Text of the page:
William Hill Now A Sure-Fire Stock Market Bet
October 02, 2020
But – its not all bad news. Despite a risky situation made even more financial whiplash-inducing by an upcoming U.S. presidential election and something smacking of a full-blown recession, stocks – and in particular sports betting stocks – recently made for a bit of an uptick on several global exchanges. So much so, that by close of business on Friday, the S&P 500 had gained an incredible 12 points (up to 3,259), the Dow Jones Industrial Average had improved by 70 points (up to 26,885), and the Nasdaq Composite closed 91 points higher than what it had started out at that very morning (up to 10,764 points).
And as for what helped ignite the sudden hike, a William Hill bidding war has had more than just a little to do with it all.
The U.K. bookmaking giant on Friday announced the recent tabling of two separate cash proposals – one by Las Vegas casino giant Caesars Entertainment, and the other by private equity and investment firm Apollo Management International. The latter just so happens to also be involved in a bidding process involving the takeover of the Walmart-owned Asda chain of retail grocery stores and supermarkets. Other Apollo Management endeavours have included Ladbrokes Coral, Endemol Shine, and armed response and personal security giant ADT.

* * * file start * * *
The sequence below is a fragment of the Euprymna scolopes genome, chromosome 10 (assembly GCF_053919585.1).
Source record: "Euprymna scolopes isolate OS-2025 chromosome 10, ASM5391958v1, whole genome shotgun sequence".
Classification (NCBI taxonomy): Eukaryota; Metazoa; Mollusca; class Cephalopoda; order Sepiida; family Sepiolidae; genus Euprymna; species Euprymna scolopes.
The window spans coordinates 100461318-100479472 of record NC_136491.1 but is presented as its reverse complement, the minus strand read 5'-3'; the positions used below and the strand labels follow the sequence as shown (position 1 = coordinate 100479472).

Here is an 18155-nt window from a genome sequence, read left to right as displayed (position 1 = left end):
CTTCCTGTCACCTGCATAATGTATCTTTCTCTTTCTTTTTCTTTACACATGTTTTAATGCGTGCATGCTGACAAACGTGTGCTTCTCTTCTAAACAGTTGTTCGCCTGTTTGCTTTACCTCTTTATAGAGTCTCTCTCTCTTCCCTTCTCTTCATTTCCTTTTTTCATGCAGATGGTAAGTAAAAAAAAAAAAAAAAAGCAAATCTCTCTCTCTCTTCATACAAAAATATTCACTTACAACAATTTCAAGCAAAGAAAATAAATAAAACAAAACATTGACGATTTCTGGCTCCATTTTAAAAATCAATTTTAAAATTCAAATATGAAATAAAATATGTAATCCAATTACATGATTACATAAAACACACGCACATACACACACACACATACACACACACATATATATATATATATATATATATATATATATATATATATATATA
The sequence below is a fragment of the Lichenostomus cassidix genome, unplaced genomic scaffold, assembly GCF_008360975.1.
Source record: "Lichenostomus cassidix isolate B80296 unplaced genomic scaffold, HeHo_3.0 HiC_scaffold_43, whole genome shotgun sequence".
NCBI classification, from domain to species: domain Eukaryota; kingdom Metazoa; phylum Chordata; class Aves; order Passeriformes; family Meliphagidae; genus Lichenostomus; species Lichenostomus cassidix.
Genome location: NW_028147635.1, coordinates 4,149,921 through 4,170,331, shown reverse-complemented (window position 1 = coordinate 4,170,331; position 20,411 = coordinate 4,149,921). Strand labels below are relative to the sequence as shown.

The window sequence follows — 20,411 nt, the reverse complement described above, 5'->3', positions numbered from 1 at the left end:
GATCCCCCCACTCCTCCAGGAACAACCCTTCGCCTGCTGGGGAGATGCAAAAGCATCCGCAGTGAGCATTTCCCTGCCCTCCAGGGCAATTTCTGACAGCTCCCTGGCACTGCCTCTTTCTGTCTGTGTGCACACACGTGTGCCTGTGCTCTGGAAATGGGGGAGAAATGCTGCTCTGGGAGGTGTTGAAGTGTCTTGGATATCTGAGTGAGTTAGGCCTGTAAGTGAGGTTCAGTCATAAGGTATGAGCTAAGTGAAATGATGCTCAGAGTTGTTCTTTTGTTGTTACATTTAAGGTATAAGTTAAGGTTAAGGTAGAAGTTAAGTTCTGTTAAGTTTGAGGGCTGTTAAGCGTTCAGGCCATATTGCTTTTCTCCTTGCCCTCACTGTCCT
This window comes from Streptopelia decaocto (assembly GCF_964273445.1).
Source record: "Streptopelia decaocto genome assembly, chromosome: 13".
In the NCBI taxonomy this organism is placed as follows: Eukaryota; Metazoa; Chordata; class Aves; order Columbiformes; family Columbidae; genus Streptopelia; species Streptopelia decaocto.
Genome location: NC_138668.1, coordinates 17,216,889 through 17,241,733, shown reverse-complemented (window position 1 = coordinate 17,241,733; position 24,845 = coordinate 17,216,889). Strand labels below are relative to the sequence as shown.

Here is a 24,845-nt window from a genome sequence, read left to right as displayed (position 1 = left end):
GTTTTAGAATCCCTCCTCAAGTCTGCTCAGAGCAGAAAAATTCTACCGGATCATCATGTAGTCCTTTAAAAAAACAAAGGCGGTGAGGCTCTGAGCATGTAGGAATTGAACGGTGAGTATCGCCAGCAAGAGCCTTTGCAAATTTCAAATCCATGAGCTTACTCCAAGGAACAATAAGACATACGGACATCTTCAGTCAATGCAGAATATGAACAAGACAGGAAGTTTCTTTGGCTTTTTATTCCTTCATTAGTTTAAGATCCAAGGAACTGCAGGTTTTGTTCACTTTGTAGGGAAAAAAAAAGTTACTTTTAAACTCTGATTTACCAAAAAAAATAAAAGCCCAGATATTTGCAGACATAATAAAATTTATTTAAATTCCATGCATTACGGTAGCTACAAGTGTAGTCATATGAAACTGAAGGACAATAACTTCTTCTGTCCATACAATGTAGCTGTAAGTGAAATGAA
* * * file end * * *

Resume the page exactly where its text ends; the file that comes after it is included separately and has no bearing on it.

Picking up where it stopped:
Needless to say, the prominent bookmaking market leader’s stock exchange announcement not only sparked a 40 per cent hike in terms of the value of its own shares, but also a right roar on the stock market itself. According to the takeover information made public by William Hill, the first of the two take-over proposals was received on August 27, being from Apollo Management. A further proposal by the same party followed soon after, and a different proposal altogether got tabled a little later on by casino and gaming entertainment behemoth Caesars Entertainment.
But in order to turn any of the initial proposals into actual offers, the interested parties will have to before or on October 23, 2020 lodge actual written offers to purchase. The bookmaker has in the meantime confirmed that talks regarding said proposals by both parties remain ongoing.
Confidence A Long Time Coming
Notable too is the fact that both interested buyers share a history and a connection with William Hill.
Apollo Management, for a start, was part of a group of private investors that at the turn of the century proved instrumental in the buyout of the Harrah’s group of companies – Harrah’s being of course the group that would later on be renamed Caesars Entertainment. What’s more, by the time the Harrah’s buy-out had been catalysed, William Hill was already a digital partner of the company now known as Caesars. All of which obviously indicates a massive load of exceptional commercial confidence in the bookmaker in its current state and status.
As for which of the two investors are banking most on winning the bidding race, Caesars is not surprisingly boasting the popularity vote. Combining William Hill’s U.S. operations with that of Caesars Entertainment could very well lead to the coming into being of one of the biggest sports betting role-players the U.S. has seen to date.
William Hill has just become a global stock exchange tailwind of note.